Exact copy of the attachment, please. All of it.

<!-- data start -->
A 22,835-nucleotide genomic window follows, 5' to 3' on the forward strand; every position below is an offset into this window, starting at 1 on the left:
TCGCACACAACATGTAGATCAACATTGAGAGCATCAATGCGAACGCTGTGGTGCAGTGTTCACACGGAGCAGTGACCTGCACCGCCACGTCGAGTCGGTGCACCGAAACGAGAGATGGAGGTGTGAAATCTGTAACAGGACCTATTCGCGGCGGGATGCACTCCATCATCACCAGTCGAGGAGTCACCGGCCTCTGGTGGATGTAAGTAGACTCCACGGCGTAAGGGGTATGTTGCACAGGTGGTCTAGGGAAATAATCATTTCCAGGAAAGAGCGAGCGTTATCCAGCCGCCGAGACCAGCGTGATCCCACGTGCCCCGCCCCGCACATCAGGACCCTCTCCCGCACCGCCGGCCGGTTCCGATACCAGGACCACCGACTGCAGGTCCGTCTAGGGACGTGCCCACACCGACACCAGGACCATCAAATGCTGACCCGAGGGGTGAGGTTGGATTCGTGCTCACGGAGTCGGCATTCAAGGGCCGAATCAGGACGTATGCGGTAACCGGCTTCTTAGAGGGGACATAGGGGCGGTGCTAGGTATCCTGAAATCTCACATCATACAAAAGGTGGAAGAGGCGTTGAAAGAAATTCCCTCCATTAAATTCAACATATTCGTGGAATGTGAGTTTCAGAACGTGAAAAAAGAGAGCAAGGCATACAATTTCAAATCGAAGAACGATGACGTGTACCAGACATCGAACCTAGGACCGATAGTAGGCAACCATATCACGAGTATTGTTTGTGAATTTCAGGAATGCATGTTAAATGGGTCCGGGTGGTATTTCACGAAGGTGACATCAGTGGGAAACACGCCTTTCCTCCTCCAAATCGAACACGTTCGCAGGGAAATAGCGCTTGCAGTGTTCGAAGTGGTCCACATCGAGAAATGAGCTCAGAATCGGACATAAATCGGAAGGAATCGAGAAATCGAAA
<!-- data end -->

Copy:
A 22,835-nucleotide genomic window follows, 5' to 3' on the forward strand; every position below is an offset into this window, starting at 1 on the left:
TCGCACACAACATGTAGATCAACATTGAGAGCATCAATGCGAACGCTGTGGTGCAGTGTTCACACGGAGCAGTGACCTGCACCGCCACGTCGAGTCGGTGCACCGAAACGAGAGATGGAGGTGTGAAATCTGTAACAGGACCTATTCGCGGCGGGATGCACTCCATCATCACCAGTCGAGGAGTCACCGGCCTCTGGTGGATGTAAGTAGACTCCACGGCGTAAGGGGTATGTTGCACAGGTGGTCTAGGGAAATAATCATTTCCAGGAAAGAGCGAGCGTTATCCAGCCGCCGAGACCAGCGTGATCCCACGTGCCCCGCCCCGCACATCAGGACCCTCTCCCGCACCGCCGGCCGGTTCCGATACCAGGACCACCGACTGCAGGTCCGTCTAGGGACGTGCCCACACCGACACCAGGACCATCAAATGCTGACCCGAGGGGTGAGGTTGGATTCGTGCTCACGGAGTCGGCATTCAAGGGCCGAATCAGGACGTATGCGGTAACCGGCTTCTTAGAGGGGACATAGGGGCGGTGCTAGGTATCCTGAAATCTCACATCATACAAAAGGTGGAAGAGGCGTTGAAAGAAATTCCCTCCATTAAATTCAACATATTCGTGGAATGTGAGTTTCAGAACGTGAAAAAAGAGAGCAAGGCATACAATTTCAAATCGAAGAACGATGACGTGTACCAGACATCGAACCTAGGACCGATAGTAGGCAACCATATCACGAGTATTGTTTGTGAATTTCAGGAATGCATGTTAAATGGGTCCGGGTGGTATTTCACGAAGGTGACATCAGTGGGAAACACGCCTTTCCTCCTCCAAATCGAACACGTTCGCAGGGAAATAGCGCTTGCAGTGTTCGAAGTGGTCCACATCGAGAAATGAGCTCAGAATCGGACATAAATCGGAAGGAATCGAGAAATCGAAA